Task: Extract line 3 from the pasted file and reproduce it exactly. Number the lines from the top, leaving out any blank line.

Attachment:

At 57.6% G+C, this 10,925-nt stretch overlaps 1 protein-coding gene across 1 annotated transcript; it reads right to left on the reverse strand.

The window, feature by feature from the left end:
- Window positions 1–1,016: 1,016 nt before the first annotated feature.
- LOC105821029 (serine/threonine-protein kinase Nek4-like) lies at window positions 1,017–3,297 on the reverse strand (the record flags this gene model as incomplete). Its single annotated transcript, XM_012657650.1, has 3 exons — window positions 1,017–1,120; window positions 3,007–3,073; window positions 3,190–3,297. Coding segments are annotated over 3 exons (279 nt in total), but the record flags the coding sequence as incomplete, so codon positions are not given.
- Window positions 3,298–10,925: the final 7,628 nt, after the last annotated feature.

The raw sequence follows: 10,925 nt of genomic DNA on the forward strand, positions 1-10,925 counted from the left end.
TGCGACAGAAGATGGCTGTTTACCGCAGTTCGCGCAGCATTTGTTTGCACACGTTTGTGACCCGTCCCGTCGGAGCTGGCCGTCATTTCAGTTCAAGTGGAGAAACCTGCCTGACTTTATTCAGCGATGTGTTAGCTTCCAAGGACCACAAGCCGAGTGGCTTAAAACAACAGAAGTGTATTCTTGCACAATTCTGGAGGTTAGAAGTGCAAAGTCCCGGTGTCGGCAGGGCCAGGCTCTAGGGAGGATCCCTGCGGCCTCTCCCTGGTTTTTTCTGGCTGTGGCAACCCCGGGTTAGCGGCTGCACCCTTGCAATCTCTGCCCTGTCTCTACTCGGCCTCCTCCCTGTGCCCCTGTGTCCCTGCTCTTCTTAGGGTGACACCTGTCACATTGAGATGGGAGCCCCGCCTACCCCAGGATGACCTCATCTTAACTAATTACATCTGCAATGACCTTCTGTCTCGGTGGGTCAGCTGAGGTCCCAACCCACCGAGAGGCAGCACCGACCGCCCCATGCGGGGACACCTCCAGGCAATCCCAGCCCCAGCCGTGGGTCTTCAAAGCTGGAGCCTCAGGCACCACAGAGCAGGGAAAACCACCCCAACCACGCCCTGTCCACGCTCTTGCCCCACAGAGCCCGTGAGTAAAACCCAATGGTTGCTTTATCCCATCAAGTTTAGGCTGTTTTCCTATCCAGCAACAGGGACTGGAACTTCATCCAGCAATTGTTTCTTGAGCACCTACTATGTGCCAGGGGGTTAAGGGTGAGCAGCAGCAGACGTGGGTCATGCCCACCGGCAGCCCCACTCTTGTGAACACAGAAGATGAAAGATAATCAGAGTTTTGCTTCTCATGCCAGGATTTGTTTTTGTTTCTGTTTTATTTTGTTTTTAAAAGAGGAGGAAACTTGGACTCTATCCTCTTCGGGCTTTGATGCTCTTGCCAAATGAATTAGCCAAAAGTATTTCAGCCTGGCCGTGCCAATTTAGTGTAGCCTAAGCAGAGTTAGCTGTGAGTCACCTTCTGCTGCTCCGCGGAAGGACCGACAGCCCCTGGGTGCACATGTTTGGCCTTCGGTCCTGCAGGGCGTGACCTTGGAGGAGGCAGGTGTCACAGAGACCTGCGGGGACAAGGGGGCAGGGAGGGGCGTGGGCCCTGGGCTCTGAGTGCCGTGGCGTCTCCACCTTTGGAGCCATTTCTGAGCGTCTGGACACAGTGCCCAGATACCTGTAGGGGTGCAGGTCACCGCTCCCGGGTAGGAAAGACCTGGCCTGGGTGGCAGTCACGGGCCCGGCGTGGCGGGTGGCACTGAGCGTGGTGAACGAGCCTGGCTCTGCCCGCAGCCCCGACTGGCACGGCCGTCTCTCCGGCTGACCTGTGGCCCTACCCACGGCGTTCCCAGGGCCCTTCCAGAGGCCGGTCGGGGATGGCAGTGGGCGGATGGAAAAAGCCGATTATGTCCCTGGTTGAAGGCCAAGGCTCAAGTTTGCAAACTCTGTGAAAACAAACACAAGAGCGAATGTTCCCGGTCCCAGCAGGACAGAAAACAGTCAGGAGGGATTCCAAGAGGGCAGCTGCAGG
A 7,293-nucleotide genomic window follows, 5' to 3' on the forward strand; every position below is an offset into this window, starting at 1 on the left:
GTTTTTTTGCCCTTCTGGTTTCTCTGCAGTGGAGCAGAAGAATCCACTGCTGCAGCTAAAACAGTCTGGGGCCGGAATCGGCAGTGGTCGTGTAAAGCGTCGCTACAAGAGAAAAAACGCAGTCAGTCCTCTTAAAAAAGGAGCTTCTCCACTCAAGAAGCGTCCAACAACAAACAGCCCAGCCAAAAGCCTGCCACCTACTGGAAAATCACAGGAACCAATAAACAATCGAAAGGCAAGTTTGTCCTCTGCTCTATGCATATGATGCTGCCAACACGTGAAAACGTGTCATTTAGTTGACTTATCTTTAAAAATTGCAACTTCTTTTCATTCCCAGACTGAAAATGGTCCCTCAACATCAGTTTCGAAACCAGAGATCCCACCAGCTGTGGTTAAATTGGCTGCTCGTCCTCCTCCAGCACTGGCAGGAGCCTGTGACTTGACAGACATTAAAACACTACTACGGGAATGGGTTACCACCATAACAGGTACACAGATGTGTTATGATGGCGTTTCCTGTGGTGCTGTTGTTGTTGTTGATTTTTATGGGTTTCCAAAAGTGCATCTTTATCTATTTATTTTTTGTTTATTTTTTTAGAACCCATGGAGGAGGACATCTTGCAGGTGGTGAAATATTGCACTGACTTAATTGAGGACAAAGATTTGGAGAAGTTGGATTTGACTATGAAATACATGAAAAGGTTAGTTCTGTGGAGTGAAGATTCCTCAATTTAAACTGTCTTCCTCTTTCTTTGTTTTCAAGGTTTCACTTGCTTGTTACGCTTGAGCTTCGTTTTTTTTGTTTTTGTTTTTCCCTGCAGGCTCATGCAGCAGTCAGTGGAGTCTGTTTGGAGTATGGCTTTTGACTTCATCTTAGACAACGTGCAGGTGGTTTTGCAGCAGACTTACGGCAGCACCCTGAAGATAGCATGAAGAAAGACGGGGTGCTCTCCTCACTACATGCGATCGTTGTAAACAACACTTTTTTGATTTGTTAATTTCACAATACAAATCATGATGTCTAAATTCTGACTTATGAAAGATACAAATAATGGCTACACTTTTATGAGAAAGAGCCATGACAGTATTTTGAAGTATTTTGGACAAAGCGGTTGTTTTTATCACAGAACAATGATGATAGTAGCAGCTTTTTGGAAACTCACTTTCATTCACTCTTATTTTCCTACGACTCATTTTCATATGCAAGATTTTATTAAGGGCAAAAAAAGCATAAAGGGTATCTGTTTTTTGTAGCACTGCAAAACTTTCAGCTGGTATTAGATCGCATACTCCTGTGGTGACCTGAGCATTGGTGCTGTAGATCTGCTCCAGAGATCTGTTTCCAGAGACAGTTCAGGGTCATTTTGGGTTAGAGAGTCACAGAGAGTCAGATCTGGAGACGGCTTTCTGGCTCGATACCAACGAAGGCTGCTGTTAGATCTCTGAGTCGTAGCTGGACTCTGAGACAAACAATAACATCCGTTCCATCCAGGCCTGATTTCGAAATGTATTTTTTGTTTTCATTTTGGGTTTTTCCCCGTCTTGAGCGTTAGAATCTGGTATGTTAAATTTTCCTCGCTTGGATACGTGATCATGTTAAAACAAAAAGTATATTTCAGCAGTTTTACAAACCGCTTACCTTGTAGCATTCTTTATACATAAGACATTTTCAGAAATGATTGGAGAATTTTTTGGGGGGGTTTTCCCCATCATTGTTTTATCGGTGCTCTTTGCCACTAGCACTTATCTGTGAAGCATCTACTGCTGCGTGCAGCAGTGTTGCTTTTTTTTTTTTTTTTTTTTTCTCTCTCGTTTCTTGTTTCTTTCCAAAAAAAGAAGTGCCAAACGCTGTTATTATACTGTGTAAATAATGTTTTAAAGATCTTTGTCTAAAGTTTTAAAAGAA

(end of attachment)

- Window positions 1–1,016: 1,016 nt before the first annotated feature.